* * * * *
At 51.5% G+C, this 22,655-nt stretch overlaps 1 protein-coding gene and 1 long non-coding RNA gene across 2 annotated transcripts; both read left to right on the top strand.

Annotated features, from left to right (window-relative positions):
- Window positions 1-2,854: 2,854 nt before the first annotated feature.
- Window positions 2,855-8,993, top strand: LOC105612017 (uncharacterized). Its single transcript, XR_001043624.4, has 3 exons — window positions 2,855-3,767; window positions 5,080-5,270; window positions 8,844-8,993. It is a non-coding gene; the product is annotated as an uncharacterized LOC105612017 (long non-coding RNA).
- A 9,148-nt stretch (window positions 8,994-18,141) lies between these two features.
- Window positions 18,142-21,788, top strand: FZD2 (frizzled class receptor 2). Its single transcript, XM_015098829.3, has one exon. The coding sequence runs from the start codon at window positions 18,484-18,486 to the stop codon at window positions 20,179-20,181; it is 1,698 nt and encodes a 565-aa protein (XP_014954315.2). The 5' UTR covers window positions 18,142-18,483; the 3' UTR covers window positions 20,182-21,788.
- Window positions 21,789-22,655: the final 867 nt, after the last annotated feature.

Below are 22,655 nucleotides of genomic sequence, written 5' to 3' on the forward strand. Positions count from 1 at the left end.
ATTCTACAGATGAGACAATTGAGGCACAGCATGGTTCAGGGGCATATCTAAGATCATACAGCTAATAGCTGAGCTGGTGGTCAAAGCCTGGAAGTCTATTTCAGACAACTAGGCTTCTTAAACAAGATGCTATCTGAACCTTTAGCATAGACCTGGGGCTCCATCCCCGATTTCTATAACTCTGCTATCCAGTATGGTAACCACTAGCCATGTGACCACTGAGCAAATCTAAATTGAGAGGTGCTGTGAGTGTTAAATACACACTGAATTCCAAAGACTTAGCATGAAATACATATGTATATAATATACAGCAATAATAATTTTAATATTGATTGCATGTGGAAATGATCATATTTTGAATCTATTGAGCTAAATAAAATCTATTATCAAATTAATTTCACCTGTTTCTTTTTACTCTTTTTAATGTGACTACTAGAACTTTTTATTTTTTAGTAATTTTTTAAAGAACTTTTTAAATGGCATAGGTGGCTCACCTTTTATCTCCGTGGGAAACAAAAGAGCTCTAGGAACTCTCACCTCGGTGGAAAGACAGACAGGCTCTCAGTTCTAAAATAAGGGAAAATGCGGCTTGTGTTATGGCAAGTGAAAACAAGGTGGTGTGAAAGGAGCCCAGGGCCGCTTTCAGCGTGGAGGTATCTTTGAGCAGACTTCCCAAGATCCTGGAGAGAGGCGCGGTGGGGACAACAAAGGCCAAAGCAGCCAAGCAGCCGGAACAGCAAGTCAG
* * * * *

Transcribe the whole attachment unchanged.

At 51.5% G+C, this 22,655-nt stretch overlaps 1 protein-coding gene and 1 long non-coding RNA gene across 2 annotated transcripts; both read left to right on the top strand.

Annotated features, from left to right (window-relative positions):
- Window positions 1-2,854: 2,854 nt before the first annotated feature.
- Window positions 2,855-8,993, top strand: LOC105612017 (uncharacterized). Its single transcript, XR_001043624.4, has 3 exons — window positions 2,855-3,767; window positions 5,080-5,270; window positions 8,844-8,993. It is a non-coding gene; the product is annotated as an uncharacterized LOC105612017 (long non-coding RNA).
- A 9,148-nt stretch (window positions 8,994-18,141) lies between these two features.
- Window positions 18,142-21,788, top strand: FZD2 (frizzled class receptor 2). Its single transcript, XM_015098829.3, has one exon. The coding sequence runs from the start codon at window positions 18,484-18,486 to the stop codon at window positions 20,179-20,181; it is 1,698 nt and encodes a 565-aa protein (XP_014954315.2). The 5' UTR covers window positions 18,142-18,483; the 3' UTR covers window positions 20,182-21,788.
- Window positions 21,789-22,655: the final 867 nt, after the last annotated feature.

Below are 22,655 nucleotides of genomic sequence, written 5' to 3' on the forward strand. Positions count from 1 at the left end.
ATTCTACAGATGAGACAATTGAGGCACAGCATGGTTCAGGGGCATATCTAAGATCATACAGCTAATAGCTGAGCTGGTGGTCAAAGCCTGGAAGTCTATTTCAGACAACTAGGCTTCTTAAACAAGATGCTATCTGAACCTTTAGCATAGACCTGGGGCTCCATCCCCGATTTCTATAACTCTGCTATCCAGTATGGTAACCACTAGCCATGTGACCACTGAGCAAATCTAAATTGAGAGGTGCTGTGAGTGTTAAATACACACTGAATTCCAAAGACTTAGCATGAAATACATATGTATATAATATACAGCAATAATAATTTTAATATTGATTGCATGTGGAAATGATCATATTTTGAATCTATTGAGCTAAATAAAATCTATTATCAAATTAATTTCACCTGTTTCTTTTTACTCTTTTTAATGTGACTACTAGAACTTTTTATTTTTTAGTAATTTTTTAAAGAACTTTTTAAATGGCATAGGTGGCTCACCTTTTATCTCCGTGGGAAACAAAAGAGCTCTAGGAACTCTCACCTCGGTGGAAAGACAGACAGGCTCTCAGTTCTAAAATAAGGGAAAATGCGGCTTGTGTTATGGCAAGTGAAAACAAGGTGGTGTGAAAGGAGCCCAGGGCCGCTTTCAGCGTGGAGGTATCTTTGAGCAGACTTCCCAAGATCCTGGAGAGAGGCGCGGTGGGGACAACAAAGGCCAAAGCAGCCAAGCAGCCGGAACAGCAAGTCAG